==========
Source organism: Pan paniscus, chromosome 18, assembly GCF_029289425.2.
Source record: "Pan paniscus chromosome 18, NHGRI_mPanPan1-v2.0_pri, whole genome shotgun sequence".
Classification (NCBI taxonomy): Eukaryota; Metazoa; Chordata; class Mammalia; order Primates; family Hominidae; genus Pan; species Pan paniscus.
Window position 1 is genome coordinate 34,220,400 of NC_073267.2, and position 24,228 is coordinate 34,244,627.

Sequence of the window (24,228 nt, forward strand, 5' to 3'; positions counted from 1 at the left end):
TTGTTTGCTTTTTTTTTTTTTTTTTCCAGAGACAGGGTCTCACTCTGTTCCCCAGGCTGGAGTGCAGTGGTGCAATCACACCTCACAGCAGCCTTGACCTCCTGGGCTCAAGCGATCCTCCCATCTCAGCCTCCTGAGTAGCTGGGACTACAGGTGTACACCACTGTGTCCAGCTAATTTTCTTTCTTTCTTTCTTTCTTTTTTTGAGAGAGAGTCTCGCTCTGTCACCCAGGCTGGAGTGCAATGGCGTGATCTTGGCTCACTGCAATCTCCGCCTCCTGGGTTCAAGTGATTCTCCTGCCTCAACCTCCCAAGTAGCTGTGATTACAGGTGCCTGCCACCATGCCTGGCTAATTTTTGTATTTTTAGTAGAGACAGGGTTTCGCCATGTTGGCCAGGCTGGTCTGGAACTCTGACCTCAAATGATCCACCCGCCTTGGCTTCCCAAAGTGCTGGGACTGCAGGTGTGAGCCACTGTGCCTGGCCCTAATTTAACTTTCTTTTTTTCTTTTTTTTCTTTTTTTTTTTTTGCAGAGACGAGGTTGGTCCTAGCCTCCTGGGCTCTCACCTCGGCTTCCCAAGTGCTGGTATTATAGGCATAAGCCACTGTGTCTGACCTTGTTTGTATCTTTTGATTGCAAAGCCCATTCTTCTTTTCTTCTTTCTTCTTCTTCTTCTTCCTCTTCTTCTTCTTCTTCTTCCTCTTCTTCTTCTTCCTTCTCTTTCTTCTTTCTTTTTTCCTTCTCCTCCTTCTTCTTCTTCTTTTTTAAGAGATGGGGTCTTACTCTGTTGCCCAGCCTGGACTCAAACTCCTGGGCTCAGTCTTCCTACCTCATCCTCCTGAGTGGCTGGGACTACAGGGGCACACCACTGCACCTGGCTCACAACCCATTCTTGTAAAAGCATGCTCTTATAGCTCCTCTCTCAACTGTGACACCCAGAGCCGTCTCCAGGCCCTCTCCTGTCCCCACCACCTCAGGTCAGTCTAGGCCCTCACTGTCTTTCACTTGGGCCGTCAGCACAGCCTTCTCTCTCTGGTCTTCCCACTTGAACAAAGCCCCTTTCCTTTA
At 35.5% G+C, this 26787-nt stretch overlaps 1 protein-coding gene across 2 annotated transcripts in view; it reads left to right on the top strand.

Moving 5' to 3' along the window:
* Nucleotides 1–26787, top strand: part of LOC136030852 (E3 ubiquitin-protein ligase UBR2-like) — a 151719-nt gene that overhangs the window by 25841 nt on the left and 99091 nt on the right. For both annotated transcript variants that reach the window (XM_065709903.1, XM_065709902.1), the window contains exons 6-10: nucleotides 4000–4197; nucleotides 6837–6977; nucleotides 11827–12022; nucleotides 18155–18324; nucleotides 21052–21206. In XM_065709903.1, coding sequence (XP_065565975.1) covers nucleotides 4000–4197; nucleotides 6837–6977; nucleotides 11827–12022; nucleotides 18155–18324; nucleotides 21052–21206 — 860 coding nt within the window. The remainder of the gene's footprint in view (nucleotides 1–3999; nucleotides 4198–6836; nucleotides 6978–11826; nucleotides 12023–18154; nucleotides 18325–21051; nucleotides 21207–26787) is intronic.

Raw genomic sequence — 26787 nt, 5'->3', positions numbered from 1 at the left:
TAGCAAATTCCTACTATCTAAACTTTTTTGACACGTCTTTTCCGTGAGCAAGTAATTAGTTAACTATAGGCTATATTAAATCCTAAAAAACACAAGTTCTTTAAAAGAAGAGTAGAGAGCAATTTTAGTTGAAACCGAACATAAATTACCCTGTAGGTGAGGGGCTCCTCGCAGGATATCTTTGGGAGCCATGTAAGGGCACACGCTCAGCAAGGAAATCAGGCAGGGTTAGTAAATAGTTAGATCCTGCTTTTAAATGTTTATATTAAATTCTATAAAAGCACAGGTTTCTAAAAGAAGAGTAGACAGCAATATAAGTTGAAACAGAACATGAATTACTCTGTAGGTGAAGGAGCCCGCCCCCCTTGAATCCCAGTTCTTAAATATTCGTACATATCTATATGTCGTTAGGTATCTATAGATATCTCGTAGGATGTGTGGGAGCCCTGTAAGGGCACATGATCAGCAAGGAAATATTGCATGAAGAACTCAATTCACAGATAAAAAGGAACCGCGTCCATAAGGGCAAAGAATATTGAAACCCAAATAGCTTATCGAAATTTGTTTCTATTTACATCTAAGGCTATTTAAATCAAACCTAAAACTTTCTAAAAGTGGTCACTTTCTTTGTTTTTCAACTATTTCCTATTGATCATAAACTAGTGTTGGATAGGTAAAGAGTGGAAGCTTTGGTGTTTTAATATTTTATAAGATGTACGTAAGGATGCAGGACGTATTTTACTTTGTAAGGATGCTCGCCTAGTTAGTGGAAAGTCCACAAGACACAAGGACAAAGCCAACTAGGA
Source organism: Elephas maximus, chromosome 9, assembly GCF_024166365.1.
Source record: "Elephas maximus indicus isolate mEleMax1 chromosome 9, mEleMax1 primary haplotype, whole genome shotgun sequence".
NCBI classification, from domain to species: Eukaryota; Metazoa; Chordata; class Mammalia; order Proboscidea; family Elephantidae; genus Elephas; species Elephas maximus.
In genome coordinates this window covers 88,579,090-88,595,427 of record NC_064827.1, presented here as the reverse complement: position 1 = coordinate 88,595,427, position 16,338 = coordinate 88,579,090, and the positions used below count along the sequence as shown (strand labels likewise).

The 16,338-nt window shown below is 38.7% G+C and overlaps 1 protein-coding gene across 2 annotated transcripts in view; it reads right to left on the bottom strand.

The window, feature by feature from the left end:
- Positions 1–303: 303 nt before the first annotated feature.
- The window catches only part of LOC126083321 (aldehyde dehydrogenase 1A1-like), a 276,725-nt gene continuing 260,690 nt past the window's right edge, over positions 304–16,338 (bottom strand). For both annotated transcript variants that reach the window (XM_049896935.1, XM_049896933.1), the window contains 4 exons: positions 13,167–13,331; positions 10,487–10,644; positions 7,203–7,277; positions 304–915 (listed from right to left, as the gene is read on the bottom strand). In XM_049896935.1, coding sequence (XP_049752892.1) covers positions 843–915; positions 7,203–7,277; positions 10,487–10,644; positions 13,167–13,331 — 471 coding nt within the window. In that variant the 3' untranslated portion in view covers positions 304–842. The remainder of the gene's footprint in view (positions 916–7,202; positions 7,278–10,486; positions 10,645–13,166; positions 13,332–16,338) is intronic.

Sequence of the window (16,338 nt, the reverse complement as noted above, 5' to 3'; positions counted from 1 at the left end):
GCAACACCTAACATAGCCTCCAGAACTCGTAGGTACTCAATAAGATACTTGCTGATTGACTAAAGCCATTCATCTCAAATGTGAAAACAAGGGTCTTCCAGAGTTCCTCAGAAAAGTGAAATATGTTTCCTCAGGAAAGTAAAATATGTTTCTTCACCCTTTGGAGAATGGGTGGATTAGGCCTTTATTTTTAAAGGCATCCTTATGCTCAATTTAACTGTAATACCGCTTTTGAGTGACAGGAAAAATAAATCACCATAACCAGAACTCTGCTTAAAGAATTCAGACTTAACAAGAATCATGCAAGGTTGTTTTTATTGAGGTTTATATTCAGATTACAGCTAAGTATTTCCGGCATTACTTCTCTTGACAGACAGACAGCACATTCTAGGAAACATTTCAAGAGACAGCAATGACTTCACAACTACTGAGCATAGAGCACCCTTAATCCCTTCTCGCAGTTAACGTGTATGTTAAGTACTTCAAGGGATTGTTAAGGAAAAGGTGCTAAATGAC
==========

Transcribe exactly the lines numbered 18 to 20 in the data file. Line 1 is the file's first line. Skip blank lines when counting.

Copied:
- Positions 1–303: 303 nt before the first annotated feature.
- The window catches only part of LOC126083321 (aldehyde dehydrogenase 1A1-like), a 276,725-nt gene continuing 260,690 nt past the window's right edge, over positions 304–16,338 (bottom strand). For both annotated transcript variants that reach the window (XM_049896935.1, XM_049896933.1), the window contains 4 exons: positions 13,167–13,331; positions 10,487–10,644; positions 7,203–7,277; positions 304–915 (listed from right to left, as the gene is read on the bottom strand). In XM_049896935.1, coding sequence (XP_049752892.1) covers positions 843–915; positions 7,203–7,277; positions 10,487–10,644; positions 13,167–13,331 — 471 coding nt within the window. In that variant the 3' untranslated portion in view covers positions 304–842. The remainder of the gene's footprint in view (positions 916–7,202; positions 7,278–10,486; positions 10,645–13,166; positions 13,332–16,338) is intronic.

Sequence of the window (16,338 nt, the reverse complement as noted above, 5' to 3'; positions counted from 1 at the left end):